Development and application of RT-PCR systems to determine HERV expression in astrocytoma cell lines

2.50
Hdl Handle:
http://hdl.handle.net/2436/29972
Title:
Development and application of RT-PCR systems to determine HERV expression in astrocytoma cell lines
Authors:
Nelson, Paul N.; Smith, R.; Conde, Gillian; Roden, Denise A.; Darling, John L.
Other Titles:
In: Abstracts from the World Federation of Neuro-Oncology Second Quadrennial Meeting and the Sixth Meeting of the European Association for Neuro-Oncology: May 5–8, 2005, Edinburgh, UK. No.174
Abstract:
Human endogenous retroviruses (HERVs) belong to the family of transposable elements that make up 8% of the human genome. Unlike exogenous retrovirus (e.g., HIV and HTLV), HERVs are inherited in a Mendelian manner. More than 22 families of HERVs have been identified over the past two decades. Importantly, some HERVs have been found to possess large open reading frames and produce viral like particles. More latterly, these viruses have been linked with certain autoimmune diseases and cancers. Indeed, HERVs may contribute toward carcinogenesis through retrotransposition, promoter insertion, immunomodulation, disruption of normal HERV-related functions, recombination, or by the production of fusion proteins. Of importance, HERV-K, HERV-W, and HERV-H have the potential to be transcriptionally active in the brain. We have developed robust RT-PCR systems using primers/probes specific to HERV-K and HERV-W to assess mRNA expression in conjunction with the house keeping gene, histidyl tRNA synthetase. In employing a gel-documentation system, we are able to provide semiquantitative levels of HERV expression in cell lines. Pilot data shows markedly enhanced expression of HERV-K in the cell line U251-MG (derived from a glioblastoma multiforme; WHO grade IV astrocytoma) as compared to a control cell line SW480 (colon adenocarcinoma): RT-PCR values; 1.0 and 0.42, respectively. This observation raises an intriguing possibility that HERV-K expression may be elevated in malignant brain tumors. In addition, this approach provides a useful approach to optimize primers and probes prior to using real-time quantitative PCR.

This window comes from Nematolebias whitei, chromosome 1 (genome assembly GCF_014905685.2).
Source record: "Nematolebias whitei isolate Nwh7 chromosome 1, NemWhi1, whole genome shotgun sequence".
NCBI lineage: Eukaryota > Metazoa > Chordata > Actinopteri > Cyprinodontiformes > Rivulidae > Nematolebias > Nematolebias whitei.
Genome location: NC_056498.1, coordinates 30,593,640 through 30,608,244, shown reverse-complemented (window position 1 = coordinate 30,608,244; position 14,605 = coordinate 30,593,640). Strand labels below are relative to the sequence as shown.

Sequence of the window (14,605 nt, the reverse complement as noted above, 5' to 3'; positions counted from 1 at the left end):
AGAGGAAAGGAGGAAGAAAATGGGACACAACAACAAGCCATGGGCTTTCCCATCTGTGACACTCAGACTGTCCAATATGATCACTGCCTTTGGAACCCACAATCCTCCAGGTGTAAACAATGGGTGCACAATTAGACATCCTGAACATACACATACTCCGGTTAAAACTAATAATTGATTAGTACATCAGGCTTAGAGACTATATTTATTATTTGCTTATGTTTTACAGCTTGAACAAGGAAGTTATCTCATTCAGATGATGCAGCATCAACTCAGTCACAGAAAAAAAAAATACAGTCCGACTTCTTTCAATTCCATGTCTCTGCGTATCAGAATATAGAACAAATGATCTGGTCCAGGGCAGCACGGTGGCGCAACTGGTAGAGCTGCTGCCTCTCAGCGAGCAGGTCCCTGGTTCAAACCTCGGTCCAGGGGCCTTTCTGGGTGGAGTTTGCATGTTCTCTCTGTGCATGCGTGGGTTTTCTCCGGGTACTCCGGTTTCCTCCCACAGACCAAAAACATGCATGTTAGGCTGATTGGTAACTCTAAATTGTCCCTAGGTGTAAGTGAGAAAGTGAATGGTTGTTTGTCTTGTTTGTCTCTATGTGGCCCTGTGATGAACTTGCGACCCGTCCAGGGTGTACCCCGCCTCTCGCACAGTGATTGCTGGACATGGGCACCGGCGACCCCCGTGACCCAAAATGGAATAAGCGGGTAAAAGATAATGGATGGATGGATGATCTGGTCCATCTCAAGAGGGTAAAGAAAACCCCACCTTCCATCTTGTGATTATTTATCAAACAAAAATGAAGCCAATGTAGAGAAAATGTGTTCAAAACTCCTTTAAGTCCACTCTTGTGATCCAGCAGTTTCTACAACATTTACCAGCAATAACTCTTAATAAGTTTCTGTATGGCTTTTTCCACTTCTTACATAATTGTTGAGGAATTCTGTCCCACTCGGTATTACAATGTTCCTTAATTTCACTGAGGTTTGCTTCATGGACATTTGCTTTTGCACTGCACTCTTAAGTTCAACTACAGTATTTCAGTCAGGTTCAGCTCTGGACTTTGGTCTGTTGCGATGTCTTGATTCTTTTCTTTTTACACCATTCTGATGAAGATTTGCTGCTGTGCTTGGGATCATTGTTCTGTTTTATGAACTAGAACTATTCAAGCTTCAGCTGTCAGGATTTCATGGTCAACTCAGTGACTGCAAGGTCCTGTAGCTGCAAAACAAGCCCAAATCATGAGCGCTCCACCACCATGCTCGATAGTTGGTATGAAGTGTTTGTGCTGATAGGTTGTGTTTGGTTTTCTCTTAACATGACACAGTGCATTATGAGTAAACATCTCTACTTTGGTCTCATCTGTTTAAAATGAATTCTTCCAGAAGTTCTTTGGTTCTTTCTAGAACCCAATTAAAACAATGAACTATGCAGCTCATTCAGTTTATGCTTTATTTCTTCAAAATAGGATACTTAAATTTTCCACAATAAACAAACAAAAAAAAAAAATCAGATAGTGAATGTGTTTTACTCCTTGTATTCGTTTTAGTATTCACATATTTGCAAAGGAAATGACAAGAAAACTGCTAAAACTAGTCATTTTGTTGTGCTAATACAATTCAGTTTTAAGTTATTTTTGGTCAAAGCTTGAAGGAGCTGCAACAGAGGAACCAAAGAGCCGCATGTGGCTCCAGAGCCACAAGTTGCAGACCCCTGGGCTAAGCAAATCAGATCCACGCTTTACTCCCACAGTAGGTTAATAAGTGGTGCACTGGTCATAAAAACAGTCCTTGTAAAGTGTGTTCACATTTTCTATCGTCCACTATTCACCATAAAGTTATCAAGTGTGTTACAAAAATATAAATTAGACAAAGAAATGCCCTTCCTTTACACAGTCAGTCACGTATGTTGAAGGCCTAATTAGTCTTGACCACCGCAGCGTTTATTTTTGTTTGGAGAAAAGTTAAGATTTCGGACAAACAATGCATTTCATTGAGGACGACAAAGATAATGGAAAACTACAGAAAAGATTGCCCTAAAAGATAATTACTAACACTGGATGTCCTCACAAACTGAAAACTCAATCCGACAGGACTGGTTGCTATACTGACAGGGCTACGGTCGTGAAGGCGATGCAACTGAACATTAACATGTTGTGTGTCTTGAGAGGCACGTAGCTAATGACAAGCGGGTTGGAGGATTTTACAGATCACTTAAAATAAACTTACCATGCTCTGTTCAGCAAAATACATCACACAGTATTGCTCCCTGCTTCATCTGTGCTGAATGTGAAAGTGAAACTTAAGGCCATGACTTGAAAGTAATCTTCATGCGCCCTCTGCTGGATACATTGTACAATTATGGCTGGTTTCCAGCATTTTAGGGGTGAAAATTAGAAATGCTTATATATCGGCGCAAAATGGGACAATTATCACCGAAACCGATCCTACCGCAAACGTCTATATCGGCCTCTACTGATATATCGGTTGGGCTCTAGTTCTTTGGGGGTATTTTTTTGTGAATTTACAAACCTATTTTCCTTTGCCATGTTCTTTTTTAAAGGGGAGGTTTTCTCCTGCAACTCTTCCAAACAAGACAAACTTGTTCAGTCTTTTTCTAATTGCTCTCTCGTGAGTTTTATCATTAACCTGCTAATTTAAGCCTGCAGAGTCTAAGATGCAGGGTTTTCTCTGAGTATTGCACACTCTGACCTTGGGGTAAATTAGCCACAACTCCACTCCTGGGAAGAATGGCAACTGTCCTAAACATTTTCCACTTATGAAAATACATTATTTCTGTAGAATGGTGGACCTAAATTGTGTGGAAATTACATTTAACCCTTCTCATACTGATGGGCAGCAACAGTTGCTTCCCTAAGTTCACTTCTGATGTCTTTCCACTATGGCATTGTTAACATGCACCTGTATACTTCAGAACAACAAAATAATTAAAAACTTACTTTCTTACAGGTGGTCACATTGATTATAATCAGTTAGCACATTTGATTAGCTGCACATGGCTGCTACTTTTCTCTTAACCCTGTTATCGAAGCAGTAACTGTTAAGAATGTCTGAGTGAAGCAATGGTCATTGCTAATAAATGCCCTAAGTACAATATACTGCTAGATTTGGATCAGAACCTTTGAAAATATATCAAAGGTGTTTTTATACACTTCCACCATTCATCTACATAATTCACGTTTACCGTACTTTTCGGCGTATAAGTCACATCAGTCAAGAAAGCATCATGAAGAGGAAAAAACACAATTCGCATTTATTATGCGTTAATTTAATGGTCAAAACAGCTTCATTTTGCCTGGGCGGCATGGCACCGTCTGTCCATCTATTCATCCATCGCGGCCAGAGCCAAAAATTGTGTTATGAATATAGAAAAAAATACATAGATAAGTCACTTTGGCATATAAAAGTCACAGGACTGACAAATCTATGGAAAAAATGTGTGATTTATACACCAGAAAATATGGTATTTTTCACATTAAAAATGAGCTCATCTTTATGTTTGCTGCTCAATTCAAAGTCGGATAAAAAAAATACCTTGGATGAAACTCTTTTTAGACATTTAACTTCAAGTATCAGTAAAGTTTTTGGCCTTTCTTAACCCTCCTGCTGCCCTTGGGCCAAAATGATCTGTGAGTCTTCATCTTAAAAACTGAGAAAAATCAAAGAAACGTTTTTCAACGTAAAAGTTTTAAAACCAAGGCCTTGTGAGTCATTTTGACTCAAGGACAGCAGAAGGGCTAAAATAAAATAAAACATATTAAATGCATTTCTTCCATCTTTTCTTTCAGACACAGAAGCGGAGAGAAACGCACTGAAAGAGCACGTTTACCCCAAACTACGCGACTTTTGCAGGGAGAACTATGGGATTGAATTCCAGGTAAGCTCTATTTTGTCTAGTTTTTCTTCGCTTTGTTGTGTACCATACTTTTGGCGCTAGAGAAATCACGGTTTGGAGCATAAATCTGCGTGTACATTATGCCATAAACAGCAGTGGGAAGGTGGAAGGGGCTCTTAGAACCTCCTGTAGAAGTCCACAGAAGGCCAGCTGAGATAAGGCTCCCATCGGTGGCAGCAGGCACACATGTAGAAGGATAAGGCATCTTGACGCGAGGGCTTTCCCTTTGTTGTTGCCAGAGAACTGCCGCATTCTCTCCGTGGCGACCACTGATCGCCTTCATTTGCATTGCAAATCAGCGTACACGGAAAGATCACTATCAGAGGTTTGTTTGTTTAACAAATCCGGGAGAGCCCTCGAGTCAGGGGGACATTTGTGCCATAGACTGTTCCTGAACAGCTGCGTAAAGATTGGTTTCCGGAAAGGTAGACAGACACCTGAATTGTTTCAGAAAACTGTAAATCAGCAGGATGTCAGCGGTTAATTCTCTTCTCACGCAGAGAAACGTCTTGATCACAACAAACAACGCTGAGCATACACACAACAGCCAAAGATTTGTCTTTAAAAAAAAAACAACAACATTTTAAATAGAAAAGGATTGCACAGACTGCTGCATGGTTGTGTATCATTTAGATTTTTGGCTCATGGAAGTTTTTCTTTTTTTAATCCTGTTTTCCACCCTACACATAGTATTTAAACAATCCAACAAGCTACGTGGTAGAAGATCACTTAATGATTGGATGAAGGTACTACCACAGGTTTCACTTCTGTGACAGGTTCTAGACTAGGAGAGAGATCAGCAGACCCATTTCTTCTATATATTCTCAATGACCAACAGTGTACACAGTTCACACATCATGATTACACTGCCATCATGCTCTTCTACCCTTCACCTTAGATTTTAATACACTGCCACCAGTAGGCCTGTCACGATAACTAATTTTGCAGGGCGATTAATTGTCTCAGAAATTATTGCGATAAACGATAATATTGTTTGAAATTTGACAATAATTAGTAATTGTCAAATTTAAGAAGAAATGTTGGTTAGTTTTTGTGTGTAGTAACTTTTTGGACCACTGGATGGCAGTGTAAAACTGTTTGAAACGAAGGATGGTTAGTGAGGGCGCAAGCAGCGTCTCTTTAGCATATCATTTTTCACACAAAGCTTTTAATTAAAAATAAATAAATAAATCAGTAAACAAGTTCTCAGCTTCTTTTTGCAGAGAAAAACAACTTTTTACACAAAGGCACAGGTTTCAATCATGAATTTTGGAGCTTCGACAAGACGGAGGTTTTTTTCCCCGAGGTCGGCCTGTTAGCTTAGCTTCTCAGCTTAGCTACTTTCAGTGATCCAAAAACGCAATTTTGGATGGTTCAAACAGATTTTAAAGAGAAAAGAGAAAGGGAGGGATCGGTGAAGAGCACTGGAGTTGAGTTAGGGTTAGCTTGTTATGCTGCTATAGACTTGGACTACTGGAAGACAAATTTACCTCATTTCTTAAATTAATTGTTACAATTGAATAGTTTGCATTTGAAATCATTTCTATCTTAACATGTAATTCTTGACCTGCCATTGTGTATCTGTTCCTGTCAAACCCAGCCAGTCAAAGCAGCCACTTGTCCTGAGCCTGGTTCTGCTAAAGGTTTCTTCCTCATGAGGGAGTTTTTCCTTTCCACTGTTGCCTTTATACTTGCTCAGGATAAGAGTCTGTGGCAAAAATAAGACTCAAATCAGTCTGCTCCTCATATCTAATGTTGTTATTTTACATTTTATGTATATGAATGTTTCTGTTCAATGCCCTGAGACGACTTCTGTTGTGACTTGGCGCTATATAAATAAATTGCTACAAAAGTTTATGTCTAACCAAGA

Citation:
Neuro-oncology, 7: 325
Publisher:
Society for Neuro-Oncology and Duke University Press
Journal:
Neuro-oncology
Issue Date:
2005
URI:
http://hdl.handle.net/2436/29972
Additional Links:
http://neuro-oncology.dukejournals.org/; http://www.pubmedcentral.nih.gov/articlerender.fcgi?artid=1871910
Type:
Meetings & Proceedings
Language:
en
Description:
Abstracts from Neuro-Oncology are provided here courtesy of Society for Neuro-Oncology and Duke University Press.
ISSN:
1522-8517
Appears in Collections:
Cancer Research Group

Full metadata record

DC FieldValue Language
dc.contributor.authorNelson, Paul N.-
dc.contributor.authorSmith, R.-
dc.contributor.authorConde, Gillian-
dc.contributor.authorRoden, Denise A.-
dc.contributor.authorDarling, John L.-
dc.date.accessioned2008-06-12T12:27:41Z-
dc.date.available2008-06-12T12:27:41Z-